Module II – Renewable Energy Technology

The program base is Ísafjörður, the capital of the Westfjords region. Students are hosted by local families, and classes are held at the University Centre of the Westfjords. A variety of educational methods are utilized to stimulate all learning styles, including interactive lectures, discussion, audiovisual material, hands-on building and creating, debate, presentatihands-ons, and exploring the surroundings hands-on field excursihands-ons. Major topics covered include:

 Energy concepts;

 Sustainability systems concepts;

 Hydropower;

 Geothermal power;

 Other renewables including solar, wind, and tidal power;

 Sustainable transportation including hydrogen fuel cells, electric vehicles, and methane;

 Management of energy resources;

 Life cycle analysis;

 Energy economics;

 Sustainability design and policymaking.

Each topic is related to the wider context, so students gain thorough comprehension of renewable energy in terms of sustainability.

*Please be aware that topics and excursions may vary to take advantage any emerging events, to accommodate changes in our lecturers’ availability, and to respect any changes that would affect student safety. Students will be notified if this

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Recommended Readings:

Tester, J. W. et al. (2005). Chapter 11: Geothermal energy. In Sustainable Energy: Choosing among Options

(453-518). Cambridge, MA: MIT.

Friðleifsson, I. B. (2001). Geothermal energy for the benefit of the people. Renewable and Sustainable Energy Review, 5(3), 299-312.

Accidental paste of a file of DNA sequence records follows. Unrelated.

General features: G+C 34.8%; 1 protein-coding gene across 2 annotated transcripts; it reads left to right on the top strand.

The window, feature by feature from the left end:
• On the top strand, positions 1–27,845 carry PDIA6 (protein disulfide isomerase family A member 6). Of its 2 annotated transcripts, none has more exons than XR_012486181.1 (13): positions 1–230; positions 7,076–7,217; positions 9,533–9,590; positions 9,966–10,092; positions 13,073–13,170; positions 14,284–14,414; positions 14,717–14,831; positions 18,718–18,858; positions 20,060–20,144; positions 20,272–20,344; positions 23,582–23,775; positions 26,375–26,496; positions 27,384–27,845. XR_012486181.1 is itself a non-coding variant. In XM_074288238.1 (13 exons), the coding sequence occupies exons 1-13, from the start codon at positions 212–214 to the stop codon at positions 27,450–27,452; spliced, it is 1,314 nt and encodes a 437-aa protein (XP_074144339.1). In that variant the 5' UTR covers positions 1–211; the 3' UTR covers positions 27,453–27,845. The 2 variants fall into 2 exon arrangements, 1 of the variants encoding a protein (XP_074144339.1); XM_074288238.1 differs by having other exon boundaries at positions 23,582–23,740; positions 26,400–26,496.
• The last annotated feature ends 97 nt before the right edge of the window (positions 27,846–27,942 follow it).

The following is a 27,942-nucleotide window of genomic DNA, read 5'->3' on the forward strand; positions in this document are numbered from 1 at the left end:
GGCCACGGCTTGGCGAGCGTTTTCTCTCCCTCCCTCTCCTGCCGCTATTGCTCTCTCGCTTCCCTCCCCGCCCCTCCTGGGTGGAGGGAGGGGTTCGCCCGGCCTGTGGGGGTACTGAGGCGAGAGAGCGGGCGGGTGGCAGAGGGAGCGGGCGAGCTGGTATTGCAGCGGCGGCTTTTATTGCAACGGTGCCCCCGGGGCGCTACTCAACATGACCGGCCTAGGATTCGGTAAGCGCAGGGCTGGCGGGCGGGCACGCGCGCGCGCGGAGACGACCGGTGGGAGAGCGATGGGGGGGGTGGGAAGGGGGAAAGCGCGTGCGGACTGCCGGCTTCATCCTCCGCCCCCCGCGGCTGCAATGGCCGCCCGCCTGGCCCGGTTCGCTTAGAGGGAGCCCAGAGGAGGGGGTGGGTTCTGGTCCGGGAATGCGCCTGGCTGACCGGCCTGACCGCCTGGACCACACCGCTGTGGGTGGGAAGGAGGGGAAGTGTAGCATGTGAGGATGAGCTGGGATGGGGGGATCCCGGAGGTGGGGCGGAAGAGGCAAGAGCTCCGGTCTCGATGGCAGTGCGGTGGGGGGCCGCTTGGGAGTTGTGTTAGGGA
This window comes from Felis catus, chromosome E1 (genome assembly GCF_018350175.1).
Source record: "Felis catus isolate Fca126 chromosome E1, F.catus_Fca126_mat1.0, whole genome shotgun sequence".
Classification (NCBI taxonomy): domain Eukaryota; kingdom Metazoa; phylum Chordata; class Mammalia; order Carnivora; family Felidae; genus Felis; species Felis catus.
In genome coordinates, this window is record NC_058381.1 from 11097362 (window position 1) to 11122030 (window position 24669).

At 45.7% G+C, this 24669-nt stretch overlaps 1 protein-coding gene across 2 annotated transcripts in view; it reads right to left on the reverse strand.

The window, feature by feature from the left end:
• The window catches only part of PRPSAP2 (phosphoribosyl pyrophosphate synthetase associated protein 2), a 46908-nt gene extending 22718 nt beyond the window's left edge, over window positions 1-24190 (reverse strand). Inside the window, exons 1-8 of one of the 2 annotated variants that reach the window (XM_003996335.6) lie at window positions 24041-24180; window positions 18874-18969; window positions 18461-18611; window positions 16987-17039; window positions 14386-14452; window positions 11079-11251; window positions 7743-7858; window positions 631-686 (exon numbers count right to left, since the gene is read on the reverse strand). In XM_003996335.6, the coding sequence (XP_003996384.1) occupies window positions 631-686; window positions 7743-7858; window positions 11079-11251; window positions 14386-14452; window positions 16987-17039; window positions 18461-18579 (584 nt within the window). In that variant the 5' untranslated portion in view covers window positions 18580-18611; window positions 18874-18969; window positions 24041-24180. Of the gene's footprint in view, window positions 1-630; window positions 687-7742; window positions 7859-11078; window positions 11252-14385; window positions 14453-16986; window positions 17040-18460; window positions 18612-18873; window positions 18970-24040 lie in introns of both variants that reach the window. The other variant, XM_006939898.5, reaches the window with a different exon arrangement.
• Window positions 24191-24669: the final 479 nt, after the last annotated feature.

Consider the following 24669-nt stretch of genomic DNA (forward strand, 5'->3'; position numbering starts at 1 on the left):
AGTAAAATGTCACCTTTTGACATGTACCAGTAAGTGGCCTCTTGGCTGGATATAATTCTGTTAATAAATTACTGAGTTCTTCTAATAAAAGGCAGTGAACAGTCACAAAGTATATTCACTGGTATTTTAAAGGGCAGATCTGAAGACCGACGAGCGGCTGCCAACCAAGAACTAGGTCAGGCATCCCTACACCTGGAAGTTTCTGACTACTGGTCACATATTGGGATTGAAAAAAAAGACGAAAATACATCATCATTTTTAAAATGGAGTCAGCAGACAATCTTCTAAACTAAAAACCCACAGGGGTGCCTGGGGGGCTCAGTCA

Gunnlaugsson, E. (2008). District Heating in Reykjavík: Past – Present – Future. Reykjavík: Orkuveita Reykjavíkur.

Stefansson, V. & Axelsson, G. (2003). Sustainable Utilization of Geothermal Resources. Reykjavík: Orkuveita Reykjavíkur.

Tester, J. W. et al. (2005). Chapter 12: Hydropower. In Sustainable Energy: Choosing among Options (519-542). Cambridge, MA: MIT.

Bosshard, P. (2003). Kárahnjúkar: A Project on Thin ice. Berkely, CA: International Rivers Network. Boyle, G. (2004). Chapters 2 and 3: Solar thermal energy and solar photovoltaics. In Renewable energy:

Power for a sustainable future (18-103).

Tester, J. W. (2005). Chapters 15 and 18: Wind energy; Transportation services. In Sustainable energy: Choosing among Options (613-645; 727-758). Cambridge, MA: MIT.

Park, S. (2011). Iceland’s hydrogen energy policy development (1998-2007) from a sociotechnical experiment viewpoint. In International Journal of Hydrogen Energy 36 (2011) 10443-10454.

Module III – Environmental Impacts of Energy Projects & Resource Economics and Policies

The third portion of the program will be held in vibrant city of Reykjavík. As the country’s capital and largest city, Reykjavík is the center of much energy policy making and energy research. Students will spend most of the day having classes in resource economics, policies, and sustainable concepts as well as on environmental impacts of energy projects. Furthermore students will meet with experts in the field of renewable energy and leaders of industry, research, and development. Adequate time is dedicated to discussions about technological development, environmental concerns, and societal needs. Students will also learn about Iceland’s progress in exploring alternative fuels and the country’s potential for wind energy. Classes are held at the University of Reykjavik by experienced and highly qualified (guest) lecturers. Recommended Readings:

Common, M. & Stagl, S. (2005). Chapter 11: Environmental policy instruments. In Ecological economics: An introduction (402-438). Cambridge: Cambridge University Press.

Common, M. & Stagl, S. (2005). Chapter 4: The economy and the environment—a conceptual

framework. In Ecological economics: An introduction (86-120). Cambridge: Cambridge University Press.

Jean-Baptiste, P. & Ducroux, R. (2003). Energy policy and climate change. Energy Policy, 31, 155-166. Costanza, R. et al. (1997). The value of the world’s ecosystem services and natural capital. Nature, 387,